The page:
Our 2013 Newsletter Series examines the Top 11 Characteristics of "Effective Organizations". To qualify for this distinction, an organization must not only meet its stated goals and accomplish its stated mission, but the mission and goals must be ones that people would want to invest in and/or participate in because they bring superior value to not only the individual, but also customers and society in general. So far we have seen that an Effective Organization:
#1 -- clearly defines and communicates mission / goals / values / expectations
#2 -- aligns all aspects of the organization including people, systems and processes
#3 -- models and develops Facilitative-Relational Leadership throughout the organization
#4 -- holds everyone accountable with both positive and negative consequences for results
#5 -- builds a collaborative and empowered environment based upon teamwork
#6 -- tolerates appropriate risk taking and learns from both success and failure in an attempt to be innovative
#7 -- focuses on meeting customer expectations and needs.
This month we will look at how an Effective Organization:
#8 -- creates a culture based on honesty, integrity and mutual respect.
Honesty & Integrity
Let’s start our discussion by focusing first on honesty and integrity. What does it mean to have a culture based on honesty and integrity? We tend to think of honesty as “telling the truth” and integrity as “doing what you say you will do”. I once heard someone define integrity as “doing what is right even when no one else is watching” and I think that is a really good working definition of the term.
Have you ever worked with someone that you didn’t trust because that person told you one thing and did another? Maybe it only happened on one occasion, but sometimes it only takes one violation of trust to create distrust. As a customer, have you ever been promised one thing, but gotten something else? How did this make you feel about patronizing that company again?
Effective organizations are built on a foundation of honesty and integrity because their leaders know that this creates an environment of trust both within the organization and with those that do business with the organization. Leaders know that the willingness of their employees to follow them and of customers to patronize them is determined by the level of trust that those employees and customers have in them.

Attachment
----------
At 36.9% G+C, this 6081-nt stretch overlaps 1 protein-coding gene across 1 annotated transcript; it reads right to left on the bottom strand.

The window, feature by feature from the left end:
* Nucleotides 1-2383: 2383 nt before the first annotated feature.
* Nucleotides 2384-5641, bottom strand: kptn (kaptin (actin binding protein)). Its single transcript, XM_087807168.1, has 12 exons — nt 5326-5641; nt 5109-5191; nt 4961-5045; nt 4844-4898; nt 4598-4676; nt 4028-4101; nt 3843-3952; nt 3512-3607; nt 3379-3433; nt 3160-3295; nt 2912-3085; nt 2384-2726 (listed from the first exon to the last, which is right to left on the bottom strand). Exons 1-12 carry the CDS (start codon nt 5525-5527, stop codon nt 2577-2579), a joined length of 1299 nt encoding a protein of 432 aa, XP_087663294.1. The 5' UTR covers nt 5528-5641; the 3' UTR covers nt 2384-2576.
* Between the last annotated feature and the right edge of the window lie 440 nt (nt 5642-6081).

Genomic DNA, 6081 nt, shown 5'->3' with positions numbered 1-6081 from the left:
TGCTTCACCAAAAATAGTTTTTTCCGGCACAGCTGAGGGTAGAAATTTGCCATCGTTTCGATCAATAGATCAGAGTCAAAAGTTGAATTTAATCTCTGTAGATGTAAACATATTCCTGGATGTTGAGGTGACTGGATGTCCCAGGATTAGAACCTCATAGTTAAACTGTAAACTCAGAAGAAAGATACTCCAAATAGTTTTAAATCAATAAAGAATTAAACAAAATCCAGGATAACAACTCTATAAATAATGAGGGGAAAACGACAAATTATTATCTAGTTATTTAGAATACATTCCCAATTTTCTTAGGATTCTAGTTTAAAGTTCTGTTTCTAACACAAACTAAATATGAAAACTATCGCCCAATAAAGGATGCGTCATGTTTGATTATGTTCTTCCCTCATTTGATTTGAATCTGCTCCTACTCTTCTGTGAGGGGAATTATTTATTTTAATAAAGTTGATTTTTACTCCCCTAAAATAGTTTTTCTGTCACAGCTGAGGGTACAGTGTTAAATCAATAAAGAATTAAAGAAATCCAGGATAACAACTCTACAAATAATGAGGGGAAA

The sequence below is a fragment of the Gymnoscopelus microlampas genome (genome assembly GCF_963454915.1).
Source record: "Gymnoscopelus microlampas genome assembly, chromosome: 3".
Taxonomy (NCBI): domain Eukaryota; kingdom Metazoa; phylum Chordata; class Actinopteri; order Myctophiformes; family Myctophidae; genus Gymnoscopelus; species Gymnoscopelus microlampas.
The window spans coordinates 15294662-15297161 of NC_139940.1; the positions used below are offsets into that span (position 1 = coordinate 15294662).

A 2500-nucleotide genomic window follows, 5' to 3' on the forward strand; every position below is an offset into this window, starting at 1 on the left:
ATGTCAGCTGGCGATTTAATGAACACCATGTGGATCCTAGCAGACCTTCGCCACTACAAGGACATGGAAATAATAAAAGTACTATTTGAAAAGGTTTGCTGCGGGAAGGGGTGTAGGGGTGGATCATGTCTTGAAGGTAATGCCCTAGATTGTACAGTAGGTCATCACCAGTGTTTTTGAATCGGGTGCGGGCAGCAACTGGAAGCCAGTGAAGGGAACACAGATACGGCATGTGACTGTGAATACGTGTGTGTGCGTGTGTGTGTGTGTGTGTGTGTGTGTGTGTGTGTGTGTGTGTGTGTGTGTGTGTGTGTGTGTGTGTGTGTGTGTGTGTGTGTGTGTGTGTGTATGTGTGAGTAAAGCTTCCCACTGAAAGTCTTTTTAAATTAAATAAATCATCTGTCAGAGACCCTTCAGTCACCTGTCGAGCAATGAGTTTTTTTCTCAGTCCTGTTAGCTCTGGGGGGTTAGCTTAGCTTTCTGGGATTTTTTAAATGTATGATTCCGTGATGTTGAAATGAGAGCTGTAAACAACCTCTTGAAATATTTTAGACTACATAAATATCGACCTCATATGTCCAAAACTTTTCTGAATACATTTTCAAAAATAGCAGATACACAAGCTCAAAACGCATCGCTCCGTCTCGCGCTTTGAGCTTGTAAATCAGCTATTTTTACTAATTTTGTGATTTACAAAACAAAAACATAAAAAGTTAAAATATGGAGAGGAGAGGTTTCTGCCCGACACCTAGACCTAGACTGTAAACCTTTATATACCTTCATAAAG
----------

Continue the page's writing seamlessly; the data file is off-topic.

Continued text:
These leaders also know that this is a result of a history of them meeting expectations that have been clearly articulated and communicated. In effect, this creates an environment where employees are willing to follow leadership because they can predict outcomes.....an environment where customers are willing to pay money for goods or services because they can predict outcomes.
Moral & Ethical Behavior
Honesty and integrity also require moral and ethical behavior as a component. These concepts are difficult to define, but at a minimum include a set or code of accepted values and principles that follow not only legal requirements, but also take into consideration the impact that decisions have on others, both internally and externally. Honest people and organizations are those that are seen to consistently and predictably abide by society’s accepted code of morality and ethics even when faced with the opportunity to violate that code. Unfortunately, history is full of examples of people and organizations that have violated society’s legal and moral code. Fortunately, leaders of effective organizations do not usually appear on that list.
Effective organizations also attempt to create a culture based on “mutual respect”. Mutual respect is an outward and reciprocal regard for the dignity of another person. It is demonstrated by the way two or more individuals interact, especially when communicating with one another. It involves an attempt to understand the views and feelings of another person and the other person doing the same in return. It involves not only attempting to understand views and feelings, but doing so in a manner that communicates interest through the way we look (body language), what we say (our words) and how we say it (tone of voice). Mutual respect does not mean always agreeing with, or even liking others....it means ensuring mutual opportunity to express views while maintaining one's dignity. Failure to engage in mutual respect very often leads to friction, conflict, and ultimately organizational (and even personal relationship) failure. If you don’t believe this, just Google “divorce attorneys” and see how many hits you get!
What's the point?
Our introductory definition of "Effective Organizations" makes the case for honesty, integrity and mutual respect -- bring superior value to not only the individual, but also customers and society in general. While value is most easily seen from a financial perspective, it is most clearly felt by internal and external customers in the way they are treated -- especially when nobody is looking.